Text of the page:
Excerpts from the book by Roald Dahl:
“He turned and reached behind him for the chocolate bar, then he turned back again and handed it to Charlie. Charlie grabbed it and quickly tore off the wrapper and took an enormous bite. Then he took another…and another…and oh, the joy of being able to cram large pieces of something sweet and solid into one's mouth! The sheer blissful joy of being able to fill one's mouth with rich solid food!
'You look like you wanted that one, sonny,' the shopkeeper said pleasantly.
Charlie nodded, his mouth bulging with chocolate.”
"And now the whole country, indeed, the whole world, seemed suddenly to be caught up in a mad chocolate-buying spree, everybody searching frantically for those precious remaining tickets. Fully grown women were seen going into sweet shops and buying ten Wonka bars at a time, then tearing off the wrappers on the spot and peering eagerly underneath for a glint of golden paper. Children were taking hammers and smashing their piggy banks and running out to the shops with handfuls of money. In one city, a famous gangster robbed a bank of a thousand pounds and spent the whole lot on Wonka bars that same afternoon. And when the police entered his house to arrest him, they found him sitting on the floor amidts mountains of chocolate, ripping off the wrappers with the blade of a long dagger..."
“An important room, this!” cried Mr. Wonka, taking a bunch of keys from his pocket and slipping one into the keyhole of the door. “This is the nerve center of the whole factory, the heart of the whole business! And so beautiful! I insist upon my rooms being beautiful! I can’t abide ugliness in factories! In we go, then! But do be careful, my dear children! Don’t lose your heads! Don’t get overexcited! Keep very calm!”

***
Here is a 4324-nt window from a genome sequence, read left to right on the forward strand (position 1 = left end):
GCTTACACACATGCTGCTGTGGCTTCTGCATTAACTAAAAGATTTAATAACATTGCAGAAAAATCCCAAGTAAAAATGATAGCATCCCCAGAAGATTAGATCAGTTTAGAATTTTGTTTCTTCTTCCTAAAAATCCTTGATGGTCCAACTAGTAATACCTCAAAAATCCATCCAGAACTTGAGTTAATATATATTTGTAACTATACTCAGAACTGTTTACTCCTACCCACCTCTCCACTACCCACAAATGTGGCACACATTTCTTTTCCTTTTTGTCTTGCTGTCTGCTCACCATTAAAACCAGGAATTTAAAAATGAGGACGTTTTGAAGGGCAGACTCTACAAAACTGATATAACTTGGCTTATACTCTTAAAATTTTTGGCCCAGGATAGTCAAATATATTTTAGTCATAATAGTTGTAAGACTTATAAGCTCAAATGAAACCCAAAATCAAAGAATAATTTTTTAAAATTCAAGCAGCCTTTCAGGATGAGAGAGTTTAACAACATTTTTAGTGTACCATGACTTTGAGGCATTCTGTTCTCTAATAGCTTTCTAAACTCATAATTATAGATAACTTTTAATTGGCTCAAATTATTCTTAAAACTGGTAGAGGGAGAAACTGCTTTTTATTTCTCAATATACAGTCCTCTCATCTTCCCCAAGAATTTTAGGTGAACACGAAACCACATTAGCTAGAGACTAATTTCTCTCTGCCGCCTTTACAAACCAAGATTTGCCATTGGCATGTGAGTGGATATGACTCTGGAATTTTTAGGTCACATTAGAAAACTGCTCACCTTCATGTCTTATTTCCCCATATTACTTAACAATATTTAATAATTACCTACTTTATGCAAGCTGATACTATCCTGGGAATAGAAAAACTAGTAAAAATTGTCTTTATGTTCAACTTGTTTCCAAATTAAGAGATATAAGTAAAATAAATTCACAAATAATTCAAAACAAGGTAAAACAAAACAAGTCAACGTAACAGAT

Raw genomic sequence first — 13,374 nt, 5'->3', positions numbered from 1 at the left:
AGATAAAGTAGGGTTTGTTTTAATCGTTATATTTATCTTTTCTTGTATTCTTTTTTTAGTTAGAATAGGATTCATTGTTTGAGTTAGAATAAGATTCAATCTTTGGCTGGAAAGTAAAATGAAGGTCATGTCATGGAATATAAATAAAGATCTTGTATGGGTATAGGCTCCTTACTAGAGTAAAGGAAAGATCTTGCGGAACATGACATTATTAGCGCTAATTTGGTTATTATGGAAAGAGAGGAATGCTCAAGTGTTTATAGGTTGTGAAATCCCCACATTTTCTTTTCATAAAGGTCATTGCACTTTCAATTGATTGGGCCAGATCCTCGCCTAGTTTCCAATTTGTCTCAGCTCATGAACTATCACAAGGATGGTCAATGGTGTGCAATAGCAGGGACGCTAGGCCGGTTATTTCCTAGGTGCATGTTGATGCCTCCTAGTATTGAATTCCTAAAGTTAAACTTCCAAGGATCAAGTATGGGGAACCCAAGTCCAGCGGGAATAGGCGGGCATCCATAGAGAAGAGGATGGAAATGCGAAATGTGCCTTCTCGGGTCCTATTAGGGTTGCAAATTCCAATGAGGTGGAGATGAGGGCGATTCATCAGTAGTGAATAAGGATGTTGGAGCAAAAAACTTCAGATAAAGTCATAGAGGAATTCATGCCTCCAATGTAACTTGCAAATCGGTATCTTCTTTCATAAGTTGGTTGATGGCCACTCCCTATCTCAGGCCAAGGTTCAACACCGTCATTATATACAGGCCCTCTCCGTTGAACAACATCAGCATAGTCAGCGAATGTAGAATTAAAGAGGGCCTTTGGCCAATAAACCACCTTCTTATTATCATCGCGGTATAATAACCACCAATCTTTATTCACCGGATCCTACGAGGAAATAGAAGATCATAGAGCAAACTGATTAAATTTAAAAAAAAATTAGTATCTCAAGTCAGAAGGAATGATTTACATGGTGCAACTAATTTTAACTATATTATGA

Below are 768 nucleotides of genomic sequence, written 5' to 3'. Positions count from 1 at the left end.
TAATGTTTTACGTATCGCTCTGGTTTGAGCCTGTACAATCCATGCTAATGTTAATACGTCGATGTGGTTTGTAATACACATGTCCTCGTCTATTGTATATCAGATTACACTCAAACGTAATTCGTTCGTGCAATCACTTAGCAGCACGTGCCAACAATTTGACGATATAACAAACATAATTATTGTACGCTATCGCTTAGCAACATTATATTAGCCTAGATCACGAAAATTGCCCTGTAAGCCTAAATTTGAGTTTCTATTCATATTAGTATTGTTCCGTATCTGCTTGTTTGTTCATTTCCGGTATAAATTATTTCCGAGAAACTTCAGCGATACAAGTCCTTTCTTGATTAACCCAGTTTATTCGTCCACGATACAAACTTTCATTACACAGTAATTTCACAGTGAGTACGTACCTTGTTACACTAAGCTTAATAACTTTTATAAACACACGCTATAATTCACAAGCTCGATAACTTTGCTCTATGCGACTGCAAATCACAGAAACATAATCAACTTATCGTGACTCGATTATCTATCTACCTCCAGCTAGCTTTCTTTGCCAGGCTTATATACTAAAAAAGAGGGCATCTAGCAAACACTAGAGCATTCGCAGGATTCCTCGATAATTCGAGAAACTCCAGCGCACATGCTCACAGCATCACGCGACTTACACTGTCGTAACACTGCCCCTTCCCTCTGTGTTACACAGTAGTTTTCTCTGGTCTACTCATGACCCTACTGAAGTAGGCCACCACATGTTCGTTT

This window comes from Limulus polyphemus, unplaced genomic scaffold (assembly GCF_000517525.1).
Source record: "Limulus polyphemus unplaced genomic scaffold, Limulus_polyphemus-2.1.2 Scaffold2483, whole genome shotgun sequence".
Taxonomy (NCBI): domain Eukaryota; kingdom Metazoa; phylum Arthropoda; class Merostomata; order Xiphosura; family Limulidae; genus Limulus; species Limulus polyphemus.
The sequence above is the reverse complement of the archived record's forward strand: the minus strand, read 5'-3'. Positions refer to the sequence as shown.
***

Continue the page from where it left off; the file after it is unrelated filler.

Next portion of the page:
Mr. Wonka opened the door. Five children and nine grownups pushed their ways in – and oh, what an amazing sight it was that now met their eyes!
They were looking down upon a lovely valley. There were green meadows on either side of the valley, and along the bottom of it there flowed a great brown river.
What is more, there was a tremendous waterfall halfway along the river – a steep cliff over which the water curled and rolled in a solid sheet, and then went crashing down into a boiling churning whirlpool of froth and spray.
Below the waterfall (and this was the most astonishing sight of all), a whole mass of enormous glass pipes were dangling down into the river from somewhere high up in the ceiling! They really were enormous, those pipes. There must have been a dozen of them at least, and they were sucking up the brownish muddy water from the river and carrying it away to goodness knows where. And because they were made of glass, you could see the liquid flowing and bubbling along inside them, and above the noise of the waterfall, you could hear the never-ending suck-suck-sucking sound of the pipes as they did their work.
Graceful trees and bushes were growing along the riverbanks – weeping willows and alders and tall clumps of rhododendrons with their pink and red and mauve blossoms. In the meadows, there were thousands of buttercups.
“There!” cried Mr. Wonka, dancing up and down and pointing his gold-tipped cane at the great brown river. “It’s all chocolate! Every drop of that river is hot melted chocolate of the finest quality. The very finest quality. There’s enough chocolate in there to fill every bathtub in the entire country! And all the swimming pools as well! Isn’t it terrific? And just look at my pipes! They suck up the chocolate and carry it away to all the other rooms in the factory where it is needed! Thousands of gallons an hour, my dear children! Thousands and thousands of gallons!
The children and their parents were too flabbergasted to speak. They were staggered. They were dumfounded. They were bewildered and dazzled. They were completely bowled over by the hugeness of the whole thing. They simply stood and stared.